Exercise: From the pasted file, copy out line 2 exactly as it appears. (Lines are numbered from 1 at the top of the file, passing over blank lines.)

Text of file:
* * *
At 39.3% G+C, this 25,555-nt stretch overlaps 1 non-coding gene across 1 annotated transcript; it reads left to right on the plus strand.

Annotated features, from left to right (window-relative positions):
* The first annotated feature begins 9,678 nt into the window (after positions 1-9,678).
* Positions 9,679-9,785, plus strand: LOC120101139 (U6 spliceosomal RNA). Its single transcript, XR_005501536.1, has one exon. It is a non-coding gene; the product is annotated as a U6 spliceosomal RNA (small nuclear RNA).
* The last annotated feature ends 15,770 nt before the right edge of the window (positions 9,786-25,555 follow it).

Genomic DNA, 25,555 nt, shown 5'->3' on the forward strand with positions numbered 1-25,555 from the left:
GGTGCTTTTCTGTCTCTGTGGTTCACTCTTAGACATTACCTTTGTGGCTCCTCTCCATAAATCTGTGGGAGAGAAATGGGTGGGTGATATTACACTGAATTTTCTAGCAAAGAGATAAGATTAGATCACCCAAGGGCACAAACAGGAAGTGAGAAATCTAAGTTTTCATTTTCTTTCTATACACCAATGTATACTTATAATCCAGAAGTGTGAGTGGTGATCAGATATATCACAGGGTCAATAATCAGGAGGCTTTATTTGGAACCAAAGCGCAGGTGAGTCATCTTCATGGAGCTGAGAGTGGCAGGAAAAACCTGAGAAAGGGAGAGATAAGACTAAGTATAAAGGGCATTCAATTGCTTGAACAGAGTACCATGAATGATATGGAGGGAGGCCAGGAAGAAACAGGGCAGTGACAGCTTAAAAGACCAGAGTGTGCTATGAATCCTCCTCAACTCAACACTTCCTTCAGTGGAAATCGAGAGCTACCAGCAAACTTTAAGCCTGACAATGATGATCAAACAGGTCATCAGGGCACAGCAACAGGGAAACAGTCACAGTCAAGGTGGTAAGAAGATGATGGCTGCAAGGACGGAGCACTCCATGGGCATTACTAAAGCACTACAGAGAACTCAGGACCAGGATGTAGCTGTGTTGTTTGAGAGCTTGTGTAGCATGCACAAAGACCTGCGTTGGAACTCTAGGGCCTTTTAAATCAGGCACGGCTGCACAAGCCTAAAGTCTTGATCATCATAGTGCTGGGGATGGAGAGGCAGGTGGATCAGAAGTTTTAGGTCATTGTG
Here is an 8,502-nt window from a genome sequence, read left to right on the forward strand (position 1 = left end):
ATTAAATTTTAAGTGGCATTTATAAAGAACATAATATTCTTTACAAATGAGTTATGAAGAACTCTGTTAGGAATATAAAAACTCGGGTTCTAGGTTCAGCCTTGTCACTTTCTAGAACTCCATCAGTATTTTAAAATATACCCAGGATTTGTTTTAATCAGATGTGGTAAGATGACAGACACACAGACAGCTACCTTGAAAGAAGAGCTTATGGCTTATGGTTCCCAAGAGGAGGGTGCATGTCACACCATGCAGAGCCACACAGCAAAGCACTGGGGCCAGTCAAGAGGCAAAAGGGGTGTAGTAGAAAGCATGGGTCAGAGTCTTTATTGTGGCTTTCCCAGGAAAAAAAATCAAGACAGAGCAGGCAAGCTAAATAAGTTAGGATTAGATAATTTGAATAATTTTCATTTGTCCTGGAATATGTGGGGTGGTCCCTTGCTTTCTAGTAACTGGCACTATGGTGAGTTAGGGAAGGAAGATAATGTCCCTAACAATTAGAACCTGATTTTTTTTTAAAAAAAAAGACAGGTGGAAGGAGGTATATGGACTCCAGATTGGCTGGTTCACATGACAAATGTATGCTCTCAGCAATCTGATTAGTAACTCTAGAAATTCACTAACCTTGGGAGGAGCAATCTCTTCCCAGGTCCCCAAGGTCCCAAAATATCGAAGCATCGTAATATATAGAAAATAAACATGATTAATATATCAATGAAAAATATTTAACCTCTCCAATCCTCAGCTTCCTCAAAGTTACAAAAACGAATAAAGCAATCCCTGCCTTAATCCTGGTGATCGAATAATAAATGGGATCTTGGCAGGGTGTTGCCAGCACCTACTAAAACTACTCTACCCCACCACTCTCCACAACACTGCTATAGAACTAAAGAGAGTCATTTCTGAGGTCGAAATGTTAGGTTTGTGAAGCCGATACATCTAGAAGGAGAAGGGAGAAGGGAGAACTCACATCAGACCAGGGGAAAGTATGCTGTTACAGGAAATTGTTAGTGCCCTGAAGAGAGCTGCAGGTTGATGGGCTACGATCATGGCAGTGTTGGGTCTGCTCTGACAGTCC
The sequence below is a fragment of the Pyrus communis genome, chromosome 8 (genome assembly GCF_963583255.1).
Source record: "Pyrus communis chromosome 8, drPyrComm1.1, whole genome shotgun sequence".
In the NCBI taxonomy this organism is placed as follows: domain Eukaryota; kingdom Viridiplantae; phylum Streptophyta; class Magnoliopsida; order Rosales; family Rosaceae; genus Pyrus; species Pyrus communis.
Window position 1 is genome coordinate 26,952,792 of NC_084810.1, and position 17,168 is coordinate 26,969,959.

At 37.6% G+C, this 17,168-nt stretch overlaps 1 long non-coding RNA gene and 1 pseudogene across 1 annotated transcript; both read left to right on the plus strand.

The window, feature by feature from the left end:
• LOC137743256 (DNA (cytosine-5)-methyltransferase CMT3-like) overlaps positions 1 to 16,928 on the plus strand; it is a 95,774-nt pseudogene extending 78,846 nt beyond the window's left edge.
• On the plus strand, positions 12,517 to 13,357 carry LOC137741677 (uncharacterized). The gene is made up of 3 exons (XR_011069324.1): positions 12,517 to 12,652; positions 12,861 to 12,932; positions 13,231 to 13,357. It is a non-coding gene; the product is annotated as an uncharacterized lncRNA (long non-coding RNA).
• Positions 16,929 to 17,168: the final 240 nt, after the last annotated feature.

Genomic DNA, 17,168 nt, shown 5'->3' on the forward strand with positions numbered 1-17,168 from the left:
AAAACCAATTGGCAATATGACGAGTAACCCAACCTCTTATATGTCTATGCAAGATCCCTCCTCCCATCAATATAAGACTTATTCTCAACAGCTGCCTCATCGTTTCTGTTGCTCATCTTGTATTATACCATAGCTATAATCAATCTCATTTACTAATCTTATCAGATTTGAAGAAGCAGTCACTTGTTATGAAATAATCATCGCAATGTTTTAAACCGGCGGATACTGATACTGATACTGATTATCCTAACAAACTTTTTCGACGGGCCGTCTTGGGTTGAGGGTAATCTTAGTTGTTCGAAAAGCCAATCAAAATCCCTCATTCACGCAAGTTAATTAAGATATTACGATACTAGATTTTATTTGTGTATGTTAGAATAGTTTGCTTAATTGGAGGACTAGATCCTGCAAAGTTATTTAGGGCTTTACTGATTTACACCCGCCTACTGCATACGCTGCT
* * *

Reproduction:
Annotated features, from left to right (window-relative positions):